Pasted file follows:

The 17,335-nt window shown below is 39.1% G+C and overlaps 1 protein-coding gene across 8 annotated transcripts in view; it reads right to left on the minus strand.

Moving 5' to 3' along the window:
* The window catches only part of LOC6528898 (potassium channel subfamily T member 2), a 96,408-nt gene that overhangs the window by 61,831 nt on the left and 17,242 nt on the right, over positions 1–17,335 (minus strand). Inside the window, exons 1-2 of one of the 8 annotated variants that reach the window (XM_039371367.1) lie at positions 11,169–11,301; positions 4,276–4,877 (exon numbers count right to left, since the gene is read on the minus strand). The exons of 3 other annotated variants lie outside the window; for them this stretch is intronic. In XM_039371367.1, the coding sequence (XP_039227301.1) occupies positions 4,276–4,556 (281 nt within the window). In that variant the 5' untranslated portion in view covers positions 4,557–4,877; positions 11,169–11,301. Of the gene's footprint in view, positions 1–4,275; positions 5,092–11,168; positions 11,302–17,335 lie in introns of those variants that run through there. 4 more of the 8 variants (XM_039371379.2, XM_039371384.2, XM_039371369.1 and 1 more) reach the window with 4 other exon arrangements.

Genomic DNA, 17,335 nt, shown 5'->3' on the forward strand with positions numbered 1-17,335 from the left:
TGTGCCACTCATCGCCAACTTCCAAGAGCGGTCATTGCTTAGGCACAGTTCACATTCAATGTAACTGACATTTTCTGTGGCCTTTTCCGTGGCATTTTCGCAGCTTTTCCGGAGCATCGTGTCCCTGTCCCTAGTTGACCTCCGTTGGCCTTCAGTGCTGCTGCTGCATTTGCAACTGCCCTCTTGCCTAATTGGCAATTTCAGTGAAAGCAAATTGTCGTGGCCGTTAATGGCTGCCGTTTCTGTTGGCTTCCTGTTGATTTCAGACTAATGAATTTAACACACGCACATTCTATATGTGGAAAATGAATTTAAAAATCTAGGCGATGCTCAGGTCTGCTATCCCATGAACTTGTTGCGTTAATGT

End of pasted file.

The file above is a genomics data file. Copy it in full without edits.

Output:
The 17,335-nt window shown below is 39.1% G+C and overlaps 1 protein-coding gene across 8 annotated transcripts in view; it reads right to left on the minus strand.

Moving 5' to 3' along the window:
* The window catches only part of LOC6528898 (potassium channel subfamily T member 2), a 96,408-nt gene that overhangs the window by 61,831 nt on the left and 17,242 nt on the right, over positions 1–17,335 (minus strand). Inside the window, exons 1-2 of one of the 8 annotated variants that reach the window (XM_039371367.1) lie at positions 11,169–11,301; positions 4,276–4,877 (exon numbers count right to left, since the gene is read on the minus strand). The exons of 3 other annotated variants lie outside the window; for them this stretch is intronic. In XM_039371367.1, the coding sequence (XP_039227301.1) occupies positions 4,276–4,556 (281 nt within the window). In that variant the 5' untranslated portion in view covers positions 4,557–4,877; positions 11,169–11,301. Of the gene's footprint in view, positions 1–4,275; positions 5,092–11,168; positions 11,302–17,335 lie in introns of those variants that run through there. 4 more of the 8 variants (XM_039371379.2, XM_039371384.2, XM_039371369.1 and 1 more) reach the window with 4 other exon arrangements.

Genomic DNA, 17,335 nt, shown 5'->3' on the forward strand with positions numbered 1-17,335 from the left:
TGTGCCACTCATCGCCAACTTCCAAGAGCGGTCATTGCTTAGGCACAGTTCACATTCAATGTAACTGACATTTTCTGTGGCCTTTTCCGTGGCATTTTCGCAGCTTTTCCGGAGCATCGTGTCCCTGTCCCTAGTTGACCTCCGTTGGCCTTCAGTGCTGCTGCTGCATTTGCAACTGCCCTCTTGCCTAATTGGCAATTTCAGTGAAAGCAAATTGTCGTGGCCGTTAATGGCTGCCGTTTCTGTTGGCTTCCTGTTGATTTCAGACTAATGAATTTAACACACGCACATTCTATATGTGGAAAATGAATTTAAAAATCTAGGCGATGCTCAGGTCTGCTATCCCATGAACTTGTTGCGTTAATGT